For more, see our articles How to give reinforcing feedback and 10 ways to motivate.

11. Address chronic resistance and regression head-on — without lumping all resistance together.

Dealing with direct reports’ resistance to a change takes a lot of finesse and good judgment, because resistance isn’t a cut-and-dried behavior. Plus, if you gloss over what people might be losing because of a change, you may never get to the true cause of their non-compliance.

When deciding how to handle resistance, ask yourself:

  • Is the resistance just a phase in the person’s change process, or a deep, intractable mind-set?
  • Is the person a concerned employee with valid complaints, or an unreasonable agitator?
  • Is the person a highly engaged and/or high-performing employee? Interestingly, it’s common for those who have thrived in an old culture or environment to resist, feeling like they have the most to lose from a change.
  • Is the resistance direct and overt (this is typically healthier) or covert (this may be an indicator that you haven’t created an optimal, open feedback culture on your team)?

If you do have a legitimate resistance problem (or aren’t sure), don’t sit around hoping it goes away. Take action to help resolve it. For more, see our article A direct report is resisting the new way.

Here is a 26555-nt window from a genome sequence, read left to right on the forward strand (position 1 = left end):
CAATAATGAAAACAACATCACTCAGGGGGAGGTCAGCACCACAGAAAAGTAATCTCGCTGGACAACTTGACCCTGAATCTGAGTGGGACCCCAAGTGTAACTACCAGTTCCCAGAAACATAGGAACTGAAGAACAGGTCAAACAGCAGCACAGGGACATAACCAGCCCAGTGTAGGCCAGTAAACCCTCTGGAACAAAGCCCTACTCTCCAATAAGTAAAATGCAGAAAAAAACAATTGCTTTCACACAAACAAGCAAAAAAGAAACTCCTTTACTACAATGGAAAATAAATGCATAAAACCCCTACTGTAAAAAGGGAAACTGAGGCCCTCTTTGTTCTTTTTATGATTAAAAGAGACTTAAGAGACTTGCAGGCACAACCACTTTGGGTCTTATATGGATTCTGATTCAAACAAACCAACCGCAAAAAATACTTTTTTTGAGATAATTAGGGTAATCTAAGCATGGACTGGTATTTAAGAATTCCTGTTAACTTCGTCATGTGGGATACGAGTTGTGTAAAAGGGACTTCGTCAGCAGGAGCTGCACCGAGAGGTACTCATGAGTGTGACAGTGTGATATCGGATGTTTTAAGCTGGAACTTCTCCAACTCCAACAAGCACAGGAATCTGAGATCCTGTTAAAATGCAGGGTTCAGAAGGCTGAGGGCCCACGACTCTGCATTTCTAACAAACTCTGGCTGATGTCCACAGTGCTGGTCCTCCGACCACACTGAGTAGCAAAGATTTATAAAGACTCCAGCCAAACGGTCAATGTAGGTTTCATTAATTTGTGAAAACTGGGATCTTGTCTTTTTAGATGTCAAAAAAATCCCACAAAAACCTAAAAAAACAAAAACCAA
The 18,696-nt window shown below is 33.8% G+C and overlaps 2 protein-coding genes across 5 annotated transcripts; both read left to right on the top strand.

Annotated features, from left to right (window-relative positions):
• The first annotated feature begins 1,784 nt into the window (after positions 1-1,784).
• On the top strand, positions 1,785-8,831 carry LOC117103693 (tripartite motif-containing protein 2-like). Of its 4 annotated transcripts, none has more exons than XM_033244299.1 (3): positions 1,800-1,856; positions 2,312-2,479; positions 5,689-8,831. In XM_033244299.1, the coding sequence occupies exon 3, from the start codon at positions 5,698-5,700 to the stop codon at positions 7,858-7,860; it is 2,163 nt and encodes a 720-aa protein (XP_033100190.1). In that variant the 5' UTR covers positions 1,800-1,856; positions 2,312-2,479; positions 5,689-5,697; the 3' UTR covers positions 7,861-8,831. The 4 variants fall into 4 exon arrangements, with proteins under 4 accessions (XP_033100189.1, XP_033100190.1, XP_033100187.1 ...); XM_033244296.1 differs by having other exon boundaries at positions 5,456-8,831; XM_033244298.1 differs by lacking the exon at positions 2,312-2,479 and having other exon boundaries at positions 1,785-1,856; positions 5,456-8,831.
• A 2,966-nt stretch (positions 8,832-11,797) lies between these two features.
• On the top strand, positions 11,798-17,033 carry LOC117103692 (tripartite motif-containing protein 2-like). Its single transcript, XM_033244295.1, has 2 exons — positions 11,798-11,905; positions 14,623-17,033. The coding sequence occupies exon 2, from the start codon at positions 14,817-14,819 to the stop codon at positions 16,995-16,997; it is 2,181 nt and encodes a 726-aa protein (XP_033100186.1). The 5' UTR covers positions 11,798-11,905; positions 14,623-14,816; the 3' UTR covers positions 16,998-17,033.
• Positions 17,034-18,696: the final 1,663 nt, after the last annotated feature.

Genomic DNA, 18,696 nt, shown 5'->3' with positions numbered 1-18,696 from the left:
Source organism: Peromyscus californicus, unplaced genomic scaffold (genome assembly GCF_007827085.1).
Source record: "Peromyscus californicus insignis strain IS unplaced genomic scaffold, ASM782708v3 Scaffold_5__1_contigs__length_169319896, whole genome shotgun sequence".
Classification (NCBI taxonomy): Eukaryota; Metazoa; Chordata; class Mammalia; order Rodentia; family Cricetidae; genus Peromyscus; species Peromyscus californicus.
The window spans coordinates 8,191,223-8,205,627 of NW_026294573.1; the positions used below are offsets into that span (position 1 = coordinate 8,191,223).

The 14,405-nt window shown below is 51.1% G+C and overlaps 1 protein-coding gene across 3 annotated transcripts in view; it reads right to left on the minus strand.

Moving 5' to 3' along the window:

12. Pace yourself by scheduling reminders to measure and communicate the value of the change over time.

Most company changes are a marathon, not a sprint; by mile 10 or 12, questions about the change’s efficacy could start to pop up, or your team’s behavior may slip back to the old way out of habit.

To guard against backsliding:

  • Be clear about time frames — realistic optimism (“Changing our strategic focus is a smart move, but this kind of thing doesn’t happen overnight, so we need to pace ourselves”) usually beats out naive zealotry (“Buckle your seat belts — this is going to be awesome!”).
  • Establish a system to remind your team of how far you’ve come. For example, you could schedule a bimonthly reminder in your calendar to assess how team members are doing and share progress reports.

13. Build the change into your team’s culture (and future).

To really make a change to endure over time, you’ll probably need to integrate it with your team’s culture. Culture is often an abstract thing, but there are two concrete steps you can take:

  • Talk regularly about beneficial results of the change. This helps show team members the importance of sustaining change-related behaviors, and can lead to those behaviors becoming the new normal.
  • Take the change into account in hiring, promoting and dismissing employees. What competencies does the change require? You can proactively factor in those things whenever you make a people-related decision that will affect your team’s and company’s future. For example, if the leaders at your organization want to globalize — you could specifically select for people who are adaptable, open-minded, culturally aware and/or experienced in international markets.

For more on building team culture, see experienced manager Michael Zippiroli’s article Why team culture matters and how I build it.